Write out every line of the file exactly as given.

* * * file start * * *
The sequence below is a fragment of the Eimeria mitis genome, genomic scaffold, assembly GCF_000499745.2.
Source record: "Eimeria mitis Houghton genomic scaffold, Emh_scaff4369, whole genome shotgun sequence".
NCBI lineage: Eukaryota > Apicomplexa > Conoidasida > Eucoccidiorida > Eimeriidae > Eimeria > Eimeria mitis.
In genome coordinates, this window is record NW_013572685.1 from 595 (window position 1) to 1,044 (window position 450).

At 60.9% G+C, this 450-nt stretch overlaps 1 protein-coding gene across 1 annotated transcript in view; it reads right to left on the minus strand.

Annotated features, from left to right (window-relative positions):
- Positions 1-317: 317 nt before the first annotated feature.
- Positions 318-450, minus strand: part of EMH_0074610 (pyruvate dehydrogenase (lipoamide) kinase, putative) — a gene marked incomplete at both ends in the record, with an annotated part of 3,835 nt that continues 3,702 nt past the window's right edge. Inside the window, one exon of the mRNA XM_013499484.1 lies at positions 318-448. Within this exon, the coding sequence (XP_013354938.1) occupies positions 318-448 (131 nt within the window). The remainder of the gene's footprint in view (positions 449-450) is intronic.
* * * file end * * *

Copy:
The sequence below is a fragment of the Eimeria mitis genome, genomic scaffold, assembly GCF_000499745.2.
Source record: "Eimeria mitis Houghton genomic scaffold, Emh_scaff4369, whole genome shotgun sequence".
NCBI lineage: Eukaryota > Apicomplexa > Conoidasida > Eucoccidiorida > Eimeriidae > Eimeria > Eimeria mitis.
In genome coordinates, this window is record NW_013572685.1 from 595 (window position 1) to 1,044 (window position 450).

At 60.9% G+C, this 450-nt stretch overlaps 1 protein-coding gene across 1 annotated transcript in view; it reads right to left on the minus strand.

Annotated features, from left to right (window-relative positions):
- Positions 1-317: 317 nt before the first annotated feature.
- Positions 318-450, minus strand: part of EMH_0074610 (pyruvate dehydrogenase (lipoamide) kinase, putative) — a gene marked incomplete at both ends in the record, with an annotated part of 3,835 nt that continues 3,702 nt past the window's right edge. Inside the window, one exon of the mRNA XM_013499484.1 lies at positions 318-448. Within this exon, the coding sequence (XP_013354938.1) occupies positions 318-448 (131 nt within the window). The remainder of the gene's footprint in view (positions 449-450) is intronic.